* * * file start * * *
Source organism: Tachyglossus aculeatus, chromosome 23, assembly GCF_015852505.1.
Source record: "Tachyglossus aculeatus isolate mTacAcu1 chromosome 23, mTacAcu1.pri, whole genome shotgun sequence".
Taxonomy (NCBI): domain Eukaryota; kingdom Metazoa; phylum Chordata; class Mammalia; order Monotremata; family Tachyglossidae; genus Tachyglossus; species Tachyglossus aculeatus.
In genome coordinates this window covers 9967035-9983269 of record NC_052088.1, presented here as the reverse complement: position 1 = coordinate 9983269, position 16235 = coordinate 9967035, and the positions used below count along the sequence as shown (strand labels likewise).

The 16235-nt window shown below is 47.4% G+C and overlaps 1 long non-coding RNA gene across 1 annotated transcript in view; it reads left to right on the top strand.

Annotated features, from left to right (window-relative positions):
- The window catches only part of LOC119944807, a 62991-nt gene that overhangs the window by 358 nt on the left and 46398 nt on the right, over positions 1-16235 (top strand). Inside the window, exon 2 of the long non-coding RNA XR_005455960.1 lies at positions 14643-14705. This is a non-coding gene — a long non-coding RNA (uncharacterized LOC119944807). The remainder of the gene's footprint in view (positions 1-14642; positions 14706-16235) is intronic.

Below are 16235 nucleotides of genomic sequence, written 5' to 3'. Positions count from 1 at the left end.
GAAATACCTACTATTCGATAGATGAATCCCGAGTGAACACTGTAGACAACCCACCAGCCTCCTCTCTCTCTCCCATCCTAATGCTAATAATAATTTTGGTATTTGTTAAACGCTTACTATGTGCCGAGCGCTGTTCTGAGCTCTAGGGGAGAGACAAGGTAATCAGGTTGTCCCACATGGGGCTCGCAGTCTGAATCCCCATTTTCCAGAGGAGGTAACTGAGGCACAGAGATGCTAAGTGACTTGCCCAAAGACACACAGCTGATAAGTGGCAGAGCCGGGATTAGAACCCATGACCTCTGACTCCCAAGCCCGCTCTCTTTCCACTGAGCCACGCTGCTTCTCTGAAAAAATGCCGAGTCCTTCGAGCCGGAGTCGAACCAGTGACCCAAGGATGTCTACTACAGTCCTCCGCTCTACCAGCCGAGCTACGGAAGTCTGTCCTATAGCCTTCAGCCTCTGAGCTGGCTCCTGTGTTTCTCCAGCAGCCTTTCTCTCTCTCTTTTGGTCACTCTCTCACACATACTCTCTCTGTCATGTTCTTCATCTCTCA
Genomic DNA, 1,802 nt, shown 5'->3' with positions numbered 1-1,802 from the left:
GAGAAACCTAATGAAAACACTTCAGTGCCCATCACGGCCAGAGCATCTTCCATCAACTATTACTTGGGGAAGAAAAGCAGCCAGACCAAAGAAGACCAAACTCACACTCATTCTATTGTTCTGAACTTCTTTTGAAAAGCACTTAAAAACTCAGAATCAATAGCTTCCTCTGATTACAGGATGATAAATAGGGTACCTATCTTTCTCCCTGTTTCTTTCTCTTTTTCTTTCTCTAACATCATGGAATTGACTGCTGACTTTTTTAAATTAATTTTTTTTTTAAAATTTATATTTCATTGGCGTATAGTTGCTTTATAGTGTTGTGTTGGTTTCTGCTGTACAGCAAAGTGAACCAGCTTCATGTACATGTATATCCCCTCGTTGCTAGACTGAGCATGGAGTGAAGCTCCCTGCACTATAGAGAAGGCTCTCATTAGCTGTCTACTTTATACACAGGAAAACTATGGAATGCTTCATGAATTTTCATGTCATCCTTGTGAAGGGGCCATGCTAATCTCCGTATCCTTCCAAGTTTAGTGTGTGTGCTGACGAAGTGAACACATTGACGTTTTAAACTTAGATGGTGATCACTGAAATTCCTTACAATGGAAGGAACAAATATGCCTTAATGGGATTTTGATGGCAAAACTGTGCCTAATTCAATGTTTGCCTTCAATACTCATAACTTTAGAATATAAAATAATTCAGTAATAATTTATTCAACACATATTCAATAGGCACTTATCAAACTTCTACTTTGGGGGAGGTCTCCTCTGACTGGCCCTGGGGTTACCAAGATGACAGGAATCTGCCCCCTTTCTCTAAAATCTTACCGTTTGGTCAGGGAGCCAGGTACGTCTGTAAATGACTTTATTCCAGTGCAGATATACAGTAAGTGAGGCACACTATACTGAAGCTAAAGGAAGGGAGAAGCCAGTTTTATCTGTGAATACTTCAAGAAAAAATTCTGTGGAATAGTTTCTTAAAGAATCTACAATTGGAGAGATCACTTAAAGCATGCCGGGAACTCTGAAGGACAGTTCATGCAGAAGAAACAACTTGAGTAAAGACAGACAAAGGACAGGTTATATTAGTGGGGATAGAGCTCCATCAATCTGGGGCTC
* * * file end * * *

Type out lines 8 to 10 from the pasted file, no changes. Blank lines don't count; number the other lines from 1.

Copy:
Below are 16235 nucleotides of genomic sequence, written 5' to 3'. Positions count from 1 at the left end.
GAAATACCTACTATTCGATAGATGAATCCCGAGTGAACACTGTAGACAACCCACCAGCCTCCTCTCTCTCTCCCATCCTAATGCTAATAATAATTTTGGTATTTGTTAAACGCTTACTATGTGCCGAGCGCTGTTCTGAGCTCTAGGGGAGAGACAAGGTAATCAGGTTGTCCCACATGGGGCTCGCAGTCTGAATCCCCATTTTCCAGAGGAGGTAACTGAGGCACAGAGATGCTAAGTGACTTGCCCAAAGACACACAGCTGATAAGTGGCAGAGCCGGGATTAGAACCCATGACCTCTGACTCCCAAGCCCGCTCTCTTTCCACTGAGCCACGCTGCTTCTCTGAAAAAATGCCGAGTCCTTCGAGCCGGAGTCGAACCAGTGACCCAAGGATGTCTACTACAGTCCTCCGCTCTACCAGCCGAGCTACGGAAGTCTGTCCTATAGCCTTCAGCCTCTGAGCTGGCTCCTGTGTTTCTCCAGCAGCCTTTCTCTCTCTCTTTTGGTCACTCTCTCACACATACTCTCTCTGTCATGTTCTTCATCTCTCA
Genomic DNA, 1,802 nt, shown 5'->3' with positions numbered 1-1,802 from the left: